IDEAS home Printed from https://ideas.repec.org/
MyIDEAS: Login to save this paper or follow this series

Can You Get What You Pay For? Pay-For-Performance and the Quality of Healthcare Providers

  • Kathleen J. Mullen
  • Richard G. Frank
  • Meredith B. Rosenthal

Despite the popularity of pay-for-performance (P4P) among health policymakers and private insurers as a tool for improving quality of care, there is little empirical basis for its effectiveness. We use data from published performance reports of physician medical groups contracting with a large network HMO to compare clinical quality before and after the implementation of P4P, relative to a control group. We consider the effect of P4P on both rewarded and unrewarded dimensions of quality. In the end, we fail to find evidence that a large P4P initiative either resulted in major improvement in quality or notable disruption in care.

If you experience problems downloading a file, check if you have the proper application to view it first. In case of further problems read the IDEAS help page. Note that these files are not on the IDEAS site. Please be patient as the files may be large.

File URL: http://www.nber.org/papers/w14886.pdf
Download Restriction: no

Paper provided by National Bureau of Economic Research, Inc in its series NBER Working Papers with number 14886.

as
in new window

Length:
Date of creation: Apr 2009
Date of revision:
Publication status: published as Kathleen J. Mullen & Richard G. Frank & Meredith B. Rosenthal, 2010. "Can you get what you pay for? Pay-for-performance and the quality of healthcare providers," RAND Journal of Economics, RAND Corporation, vol. 41(1), pages 64-91.
Handle: RePEc:nbr:nberwo:14886
Note: HC HE
Contact details of provider: Postal: National Bureau of Economic Research, 1050 Massachusetts Avenue Cambridge, MA 02138, U.S.A.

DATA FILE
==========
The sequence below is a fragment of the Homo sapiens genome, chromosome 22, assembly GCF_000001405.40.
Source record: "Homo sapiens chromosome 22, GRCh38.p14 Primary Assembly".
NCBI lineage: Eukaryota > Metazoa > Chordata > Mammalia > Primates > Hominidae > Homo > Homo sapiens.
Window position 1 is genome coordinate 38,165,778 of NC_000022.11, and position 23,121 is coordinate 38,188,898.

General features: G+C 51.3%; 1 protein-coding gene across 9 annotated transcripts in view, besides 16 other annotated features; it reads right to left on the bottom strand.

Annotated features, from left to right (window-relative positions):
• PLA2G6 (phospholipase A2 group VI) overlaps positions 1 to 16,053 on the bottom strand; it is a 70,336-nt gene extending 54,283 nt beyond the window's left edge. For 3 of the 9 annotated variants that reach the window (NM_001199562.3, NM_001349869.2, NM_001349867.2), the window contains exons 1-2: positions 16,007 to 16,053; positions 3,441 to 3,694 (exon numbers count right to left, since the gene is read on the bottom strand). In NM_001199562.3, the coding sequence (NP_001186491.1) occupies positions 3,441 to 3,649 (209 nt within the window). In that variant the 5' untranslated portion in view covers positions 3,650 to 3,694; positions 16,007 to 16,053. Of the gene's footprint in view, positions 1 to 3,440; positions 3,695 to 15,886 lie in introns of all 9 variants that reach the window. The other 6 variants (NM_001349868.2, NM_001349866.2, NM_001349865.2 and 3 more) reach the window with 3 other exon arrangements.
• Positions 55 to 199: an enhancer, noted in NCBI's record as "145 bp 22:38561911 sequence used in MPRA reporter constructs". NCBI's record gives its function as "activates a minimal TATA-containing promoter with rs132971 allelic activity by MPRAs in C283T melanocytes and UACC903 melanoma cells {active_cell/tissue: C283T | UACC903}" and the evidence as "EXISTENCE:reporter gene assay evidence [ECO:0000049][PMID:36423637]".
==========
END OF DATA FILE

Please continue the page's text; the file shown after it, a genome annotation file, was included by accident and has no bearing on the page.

Phone: 617-868-3900
Web page: http://www.nber.org
Email:


More information through EDIRC

References listed on IDEAS
Please report citation or reference errors to , or , if you are the registered author of the cited work, log in to your RePEc Author Service profile, click on "citations" and make appropriate adjustments.:

as in new window
  1. David Dranove & Daniel Kessler & Mark McClellan & Mark Satterthwaite, 2002. "Is More Information Better? The Effects of 'Report Cards' on Health Care Providers," NBER Working Papers 8697, National Bureau of Economic Research, Inc.
  2. Uri Gneezy & Aldo Rustichini, 2000. "Pay Enough Or Don'T Pay At All," The Quarterly Journal of Economics, MIT Press, vol. 115(3), pages 791-810, August.
  3. Sherry Glied & Joshua Zivin, 2000. "How Do Doctors Behave When Some (But Not All) of Their Patients are in Managed Care?," NBER Working Papers 7907, National Bureau of Economic Research, Inc.
Full references (including those not matched with items on IDEAS)

This item is not listed on Wikipedia, on a reading list or among the top items on IDEAS.

When requesting a correction, please mention this item's handle: RePEc:nbr:nberwo:14886. See general information about how to correct material in RePEc.

For technical questions regarding this item, or to correct its authors, title, abstract, bibliographic or download information, contact: ()

If you have authored this item and are not yet registered with RePEc, we encourage you to do it here. This allows to link your profile to this item. It also allows you to accept potential citations to this item that we are uncertain about.

If references are entirely missing, you can add them using this form.

If the full references list an item that is present in RePEc, but the system did not link to it, you can help with this form.

If you know of missing items citing this one, you can help us creating those links by adding the relevant references in the same way as above, for each refering item. If you are a registered author of this item, you may also want to check the "citations" tab in your profile, as there may be some citations waiting for confirmation.

Please note that corrections may take a couple of weeks to filter through the various RePEc services.

This information is provided to you by IDEAS at the Research Division of the Federal Reserve Bank of St. Louis using RePEc data.